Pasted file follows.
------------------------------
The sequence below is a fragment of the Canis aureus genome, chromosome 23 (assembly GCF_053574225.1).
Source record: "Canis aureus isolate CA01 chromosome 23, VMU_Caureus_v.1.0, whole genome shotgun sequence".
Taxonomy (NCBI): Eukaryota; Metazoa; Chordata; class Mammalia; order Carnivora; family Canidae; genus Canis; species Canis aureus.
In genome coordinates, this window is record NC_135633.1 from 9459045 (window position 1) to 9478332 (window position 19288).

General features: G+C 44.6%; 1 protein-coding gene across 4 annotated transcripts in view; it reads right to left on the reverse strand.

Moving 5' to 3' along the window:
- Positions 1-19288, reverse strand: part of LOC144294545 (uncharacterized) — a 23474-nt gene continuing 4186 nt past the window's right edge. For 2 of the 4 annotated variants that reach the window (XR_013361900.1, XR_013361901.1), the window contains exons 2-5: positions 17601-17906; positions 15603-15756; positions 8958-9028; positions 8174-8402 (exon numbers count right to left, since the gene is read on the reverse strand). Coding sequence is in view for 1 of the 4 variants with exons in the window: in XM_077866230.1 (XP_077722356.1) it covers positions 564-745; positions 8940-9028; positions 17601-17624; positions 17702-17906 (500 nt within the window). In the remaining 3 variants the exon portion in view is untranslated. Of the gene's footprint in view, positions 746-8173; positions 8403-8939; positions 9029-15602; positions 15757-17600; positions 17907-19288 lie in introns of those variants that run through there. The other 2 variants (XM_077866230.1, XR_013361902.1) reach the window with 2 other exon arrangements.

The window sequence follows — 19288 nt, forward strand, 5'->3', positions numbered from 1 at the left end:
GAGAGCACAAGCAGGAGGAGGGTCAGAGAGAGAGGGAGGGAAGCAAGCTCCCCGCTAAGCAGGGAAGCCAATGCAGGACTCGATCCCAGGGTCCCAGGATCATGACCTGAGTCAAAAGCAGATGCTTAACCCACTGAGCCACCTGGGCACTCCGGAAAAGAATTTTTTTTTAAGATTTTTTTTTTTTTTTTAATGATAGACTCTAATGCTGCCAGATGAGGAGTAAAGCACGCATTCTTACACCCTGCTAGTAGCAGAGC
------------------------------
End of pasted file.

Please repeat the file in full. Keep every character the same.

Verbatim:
The sequence below is a fragment of the Canis aureus genome, chromosome 23 (assembly GCF_053574225.1).
Source record: "Canis aureus isolate CA01 chromosome 23, VMU_Caureus_v.1.0, whole genome shotgun sequence".
Taxonomy (NCBI): Eukaryota; Metazoa; Chordata; class Mammalia; order Carnivora; family Canidae; genus Canis; species Canis aureus.
In genome coordinates, this window is record NC_135633.1 from 9459045 (window position 1) to 9478332 (window position 19288).

General features: G+C 44.6%; 1 protein-coding gene across 4 annotated transcripts in view; it reads right to left on the reverse strand.

Moving 5' to 3' along the window:
- Positions 1-19288, reverse strand: part of LOC144294545 (uncharacterized) — a 23474-nt gene continuing 4186 nt past the window's right edge. For 2 of the 4 annotated variants that reach the window (XR_013361900.1, XR_013361901.1), the window contains exons 2-5: positions 17601-17906; positions 15603-15756; positions 8958-9028; positions 8174-8402 (exon numbers count right to left, since the gene is read on the reverse strand). Coding sequence is in view for 1 of the 4 variants with exons in the window: in XM_077866230.1 (XP_077722356.1) it covers positions 564-745; positions 8940-9028; positions 17601-17624; positions 17702-17906 (500 nt within the window). In the remaining 3 variants the exon portion in view is untranslated. Of the gene's footprint in view, positions 746-8173; positions 8403-8939; positions 9029-15602; positions 15757-17600; positions 17907-19288 lie in introns of those variants that run through there. The other 2 variants (XM_077866230.1, XR_013361902.1) reach the window with 2 other exon arrangements.

The window sequence follows — 19288 nt, forward strand, 5'->3', positions numbered from 1 at the left end:
GAGAGCACAAGCAGGAGGAGGGTCAGAGAGAGAGGGAGGGAAGCAAGCTCCCCGCTAAGCAGGGAAGCCAATGCAGGACTCGATCCCAGGGTCCCAGGATCATGACCTGAGTCAAAAGCAGATGCTTAACCCACTGAGCCACCTGGGCACTCCGGAAAAGAATTTTTTTTTAAGATTTTTTTTTTTTTTTTAATGATAGACTCTAATGCTGCCAGATGAGGAGTAAAGCACGCATTCTTACACCCTGCTAGTAGCAGAGC